BRADENTON, Fla. — On the heels of a rating upgrade to triple-A, the Louisville/Jefferson County Metro Government Water Works Board in Kentucky tomorrow plans to competitively sell $78.5 million of tax-exempt advance refunding bonds and $127.8 million of federally taxable Build America Bonds.

Citing strong financial operations, Standard & Poor’s raised its rating on the board’s debt to AAA from AA-plus and assigned the highest rating to the bonds being sold tomorrow. Moody’s Investors Service rates the bonds Aa1.

Standard & Poor’s upgrade has the “high potential” to decrease the cost of debt by as much as 5 basis points and it has helped generate investor interest, said Amber Halloran, the board’s vice president and treasurer.

Tomorrow’s offering is expected to be structured as $78.55 million of Series 2009A refunding revenue bonds with maturities from 2010 to 2025, and $127.8 million of BABs maturing from 2012 to 2029.

The BAB proceeds will be used to renovate and upgrade the utility’s main water treatment plant, to replace and install new transmission water main projects, and to complete a filtration project to provide a cleaner source of water from the aquifer. 

The advance refunding is to take advantage of lower interest rates and refinance all or portions of the board’s Series 2000 and 2001 bonds within existing maturities. The refunding is expected to achieve present-value savings of approximately 7%, or about $485,000 a year on interest, Halloran said.

With a dramatic decline in the Municipal Market Data yield curve the past few weeks, it’s possible that the total amount of BABs could be reduced and the tax-exempt portion increased, but that depends on market conditions, said Kevin Thompson, a senior vice president and public finance banker at Morgan Keegan & Co., the water board’s financial adviser.

“We still see value in the BABs although Treasury is moving around with the unemployment numbers,” said Thompson, adding that a final decision on the structure would be made today. “We are telling potential bidders to check the wires.”

About $1.5 billion of the $10 billion of debt being marketed this week is being sold competitively, but Thompson said he expects the sale to go well because investors in search of high quality paper have shown early interest in the Kentucky deal.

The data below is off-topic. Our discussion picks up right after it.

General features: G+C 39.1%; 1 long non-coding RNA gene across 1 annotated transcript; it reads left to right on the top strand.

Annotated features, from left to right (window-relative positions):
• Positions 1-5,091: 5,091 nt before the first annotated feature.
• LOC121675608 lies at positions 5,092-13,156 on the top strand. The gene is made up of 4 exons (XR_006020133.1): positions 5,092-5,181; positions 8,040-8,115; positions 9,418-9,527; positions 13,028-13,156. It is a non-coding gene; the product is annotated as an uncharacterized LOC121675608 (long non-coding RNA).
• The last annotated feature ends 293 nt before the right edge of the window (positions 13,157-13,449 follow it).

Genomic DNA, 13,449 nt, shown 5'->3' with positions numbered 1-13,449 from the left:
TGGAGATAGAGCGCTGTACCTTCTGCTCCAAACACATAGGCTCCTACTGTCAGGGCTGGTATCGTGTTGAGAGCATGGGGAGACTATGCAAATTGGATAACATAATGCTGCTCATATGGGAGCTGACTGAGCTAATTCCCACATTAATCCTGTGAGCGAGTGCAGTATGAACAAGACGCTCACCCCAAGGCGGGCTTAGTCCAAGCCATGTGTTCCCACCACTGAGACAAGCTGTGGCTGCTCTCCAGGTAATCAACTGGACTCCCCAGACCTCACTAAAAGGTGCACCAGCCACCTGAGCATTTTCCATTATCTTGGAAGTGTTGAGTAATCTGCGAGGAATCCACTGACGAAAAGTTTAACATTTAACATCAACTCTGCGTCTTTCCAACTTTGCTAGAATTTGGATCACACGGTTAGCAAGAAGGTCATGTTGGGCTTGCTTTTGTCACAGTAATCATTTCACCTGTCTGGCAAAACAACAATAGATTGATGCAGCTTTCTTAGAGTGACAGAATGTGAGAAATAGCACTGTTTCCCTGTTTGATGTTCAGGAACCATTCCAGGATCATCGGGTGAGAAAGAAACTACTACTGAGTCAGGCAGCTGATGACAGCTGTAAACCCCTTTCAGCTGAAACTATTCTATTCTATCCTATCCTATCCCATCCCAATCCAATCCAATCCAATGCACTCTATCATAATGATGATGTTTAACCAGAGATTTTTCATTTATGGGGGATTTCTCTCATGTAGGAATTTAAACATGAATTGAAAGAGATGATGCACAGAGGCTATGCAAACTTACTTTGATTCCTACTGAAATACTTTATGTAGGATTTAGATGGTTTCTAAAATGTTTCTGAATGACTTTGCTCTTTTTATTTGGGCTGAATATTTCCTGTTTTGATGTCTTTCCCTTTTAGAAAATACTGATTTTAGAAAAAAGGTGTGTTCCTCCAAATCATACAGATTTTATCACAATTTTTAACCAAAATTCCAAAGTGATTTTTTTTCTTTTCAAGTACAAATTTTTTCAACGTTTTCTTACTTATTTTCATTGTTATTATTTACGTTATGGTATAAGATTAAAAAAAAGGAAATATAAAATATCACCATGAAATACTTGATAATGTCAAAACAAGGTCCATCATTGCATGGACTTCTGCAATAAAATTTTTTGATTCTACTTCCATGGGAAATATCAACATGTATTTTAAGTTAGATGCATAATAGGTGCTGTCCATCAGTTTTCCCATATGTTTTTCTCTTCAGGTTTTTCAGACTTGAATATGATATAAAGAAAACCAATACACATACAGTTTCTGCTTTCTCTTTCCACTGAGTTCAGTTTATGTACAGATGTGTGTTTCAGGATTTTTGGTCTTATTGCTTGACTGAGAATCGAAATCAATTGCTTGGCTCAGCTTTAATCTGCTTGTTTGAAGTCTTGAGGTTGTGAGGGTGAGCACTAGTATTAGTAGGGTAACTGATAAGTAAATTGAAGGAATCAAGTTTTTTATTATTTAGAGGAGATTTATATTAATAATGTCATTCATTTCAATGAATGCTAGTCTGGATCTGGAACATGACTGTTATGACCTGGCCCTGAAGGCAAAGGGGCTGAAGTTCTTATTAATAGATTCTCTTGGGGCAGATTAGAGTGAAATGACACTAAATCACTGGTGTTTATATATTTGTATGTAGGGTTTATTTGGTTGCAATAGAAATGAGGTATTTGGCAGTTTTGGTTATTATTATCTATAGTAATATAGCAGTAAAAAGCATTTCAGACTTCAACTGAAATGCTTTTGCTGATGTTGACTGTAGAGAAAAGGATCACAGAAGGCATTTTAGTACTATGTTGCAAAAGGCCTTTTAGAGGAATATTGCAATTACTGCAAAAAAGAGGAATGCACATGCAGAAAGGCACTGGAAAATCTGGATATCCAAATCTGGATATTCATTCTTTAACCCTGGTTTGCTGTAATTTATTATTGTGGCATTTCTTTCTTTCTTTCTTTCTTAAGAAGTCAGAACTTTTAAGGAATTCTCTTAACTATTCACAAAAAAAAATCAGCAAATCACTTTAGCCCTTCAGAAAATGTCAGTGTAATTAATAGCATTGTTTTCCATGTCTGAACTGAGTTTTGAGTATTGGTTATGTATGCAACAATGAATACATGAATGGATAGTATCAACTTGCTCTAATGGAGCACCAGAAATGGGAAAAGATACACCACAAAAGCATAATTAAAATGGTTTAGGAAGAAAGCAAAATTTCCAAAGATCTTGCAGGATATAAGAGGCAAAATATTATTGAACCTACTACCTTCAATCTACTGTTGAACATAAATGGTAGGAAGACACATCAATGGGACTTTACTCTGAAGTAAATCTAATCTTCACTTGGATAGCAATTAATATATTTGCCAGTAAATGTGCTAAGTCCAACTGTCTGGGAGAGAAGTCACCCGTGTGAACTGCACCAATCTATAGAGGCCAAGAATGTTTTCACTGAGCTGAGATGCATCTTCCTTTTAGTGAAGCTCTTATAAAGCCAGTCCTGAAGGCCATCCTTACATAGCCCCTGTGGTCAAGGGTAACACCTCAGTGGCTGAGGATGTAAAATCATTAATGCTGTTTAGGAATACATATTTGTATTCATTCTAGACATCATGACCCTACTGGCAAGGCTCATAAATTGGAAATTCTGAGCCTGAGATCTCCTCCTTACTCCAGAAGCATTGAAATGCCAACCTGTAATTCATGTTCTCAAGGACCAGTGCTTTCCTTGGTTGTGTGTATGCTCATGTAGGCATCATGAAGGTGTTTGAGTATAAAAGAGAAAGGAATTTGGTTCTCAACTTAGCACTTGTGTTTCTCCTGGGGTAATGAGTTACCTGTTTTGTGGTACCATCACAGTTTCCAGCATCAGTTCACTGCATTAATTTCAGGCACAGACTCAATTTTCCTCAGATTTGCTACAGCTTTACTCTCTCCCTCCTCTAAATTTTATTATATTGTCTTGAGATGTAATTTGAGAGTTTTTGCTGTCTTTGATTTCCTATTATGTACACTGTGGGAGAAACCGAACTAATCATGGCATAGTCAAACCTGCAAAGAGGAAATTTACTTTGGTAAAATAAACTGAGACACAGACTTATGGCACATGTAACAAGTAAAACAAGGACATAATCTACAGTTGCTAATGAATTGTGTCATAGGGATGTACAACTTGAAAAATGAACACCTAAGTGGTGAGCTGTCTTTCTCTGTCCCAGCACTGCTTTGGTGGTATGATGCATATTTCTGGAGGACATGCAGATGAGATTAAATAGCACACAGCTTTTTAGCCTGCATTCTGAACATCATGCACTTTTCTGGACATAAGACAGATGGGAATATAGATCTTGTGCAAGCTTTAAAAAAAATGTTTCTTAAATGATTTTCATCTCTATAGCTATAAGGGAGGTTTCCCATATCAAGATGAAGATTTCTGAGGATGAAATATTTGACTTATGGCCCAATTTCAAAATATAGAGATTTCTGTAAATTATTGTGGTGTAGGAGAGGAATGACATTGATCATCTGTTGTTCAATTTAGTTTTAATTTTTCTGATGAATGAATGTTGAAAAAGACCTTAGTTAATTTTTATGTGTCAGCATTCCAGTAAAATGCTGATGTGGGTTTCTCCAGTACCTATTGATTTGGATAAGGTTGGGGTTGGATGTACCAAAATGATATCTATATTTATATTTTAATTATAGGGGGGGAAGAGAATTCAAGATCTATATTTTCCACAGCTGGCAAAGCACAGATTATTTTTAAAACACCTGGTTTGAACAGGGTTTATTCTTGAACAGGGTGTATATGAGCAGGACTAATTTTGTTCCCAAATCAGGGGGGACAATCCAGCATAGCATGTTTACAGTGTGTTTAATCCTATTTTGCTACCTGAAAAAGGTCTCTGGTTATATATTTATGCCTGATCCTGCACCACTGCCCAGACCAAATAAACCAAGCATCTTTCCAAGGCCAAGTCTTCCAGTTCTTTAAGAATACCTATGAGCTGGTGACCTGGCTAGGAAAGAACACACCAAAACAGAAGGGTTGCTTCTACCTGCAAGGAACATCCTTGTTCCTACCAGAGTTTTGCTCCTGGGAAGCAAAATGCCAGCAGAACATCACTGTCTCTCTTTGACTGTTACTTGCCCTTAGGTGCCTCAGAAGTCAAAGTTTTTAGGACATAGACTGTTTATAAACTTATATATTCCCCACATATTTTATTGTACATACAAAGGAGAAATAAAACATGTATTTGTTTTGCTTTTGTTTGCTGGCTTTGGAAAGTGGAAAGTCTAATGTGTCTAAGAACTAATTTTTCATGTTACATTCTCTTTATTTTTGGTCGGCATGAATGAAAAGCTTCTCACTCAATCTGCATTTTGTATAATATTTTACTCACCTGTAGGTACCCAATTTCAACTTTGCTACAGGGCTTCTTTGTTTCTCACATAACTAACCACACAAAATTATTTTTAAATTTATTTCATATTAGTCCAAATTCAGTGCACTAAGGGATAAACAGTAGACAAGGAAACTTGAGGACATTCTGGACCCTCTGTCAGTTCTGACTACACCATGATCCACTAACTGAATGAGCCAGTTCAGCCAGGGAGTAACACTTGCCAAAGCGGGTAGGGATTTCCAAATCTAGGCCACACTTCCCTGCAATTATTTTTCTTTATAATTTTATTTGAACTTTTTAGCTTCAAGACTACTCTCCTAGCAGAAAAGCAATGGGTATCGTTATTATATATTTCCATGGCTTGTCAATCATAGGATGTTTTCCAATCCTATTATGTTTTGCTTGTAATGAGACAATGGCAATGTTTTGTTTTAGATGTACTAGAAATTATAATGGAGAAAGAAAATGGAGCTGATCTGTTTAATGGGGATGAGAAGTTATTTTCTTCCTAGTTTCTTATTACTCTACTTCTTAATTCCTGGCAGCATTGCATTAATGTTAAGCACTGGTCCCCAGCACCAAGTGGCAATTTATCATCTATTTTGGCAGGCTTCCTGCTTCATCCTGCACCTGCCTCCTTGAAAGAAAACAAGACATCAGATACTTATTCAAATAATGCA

Investors and groups putting together syndicates have called the state since bond documents were released and the rating upgrade was announced, according to Halloran.

This week’s sale is part of the board’s continued business strategy to make improvements and expand, said Greg Heitzman, president and chief executive officer. He also said the rating upgrade would also help the water system attract new wholesale customers.

Standard & Poor’s analyst Scott Garrigan said the upgrade reflected “continued financial operations that are in our view strong, as well as comprehensive financial and capital planning that we expect will support strong financial performance on an ongoing basis.”

Other factors included a a history of rate increases, coverage of debt service that is expected to remain more than two times even after a subordinate dividend payment to the metro government, and a manageable capital plan. The water board has increased rates each year over the past 12 years, according to bond documents.

Moody’s cited similar attributes about the board and its “long-term trend of well managed financial operations.”

In January, the board expects to make a dividend payment of approximately $17.8 million to the Louisville/Jefferson metro government. The board operates under its own governance and provides water service to more than 850,000 people in Jefferson County. It also provides retail and wholesale services to five other counties.

Bond and disclosure counsel for ­tomorrow’s offering is Frost Brown Todd LLC.

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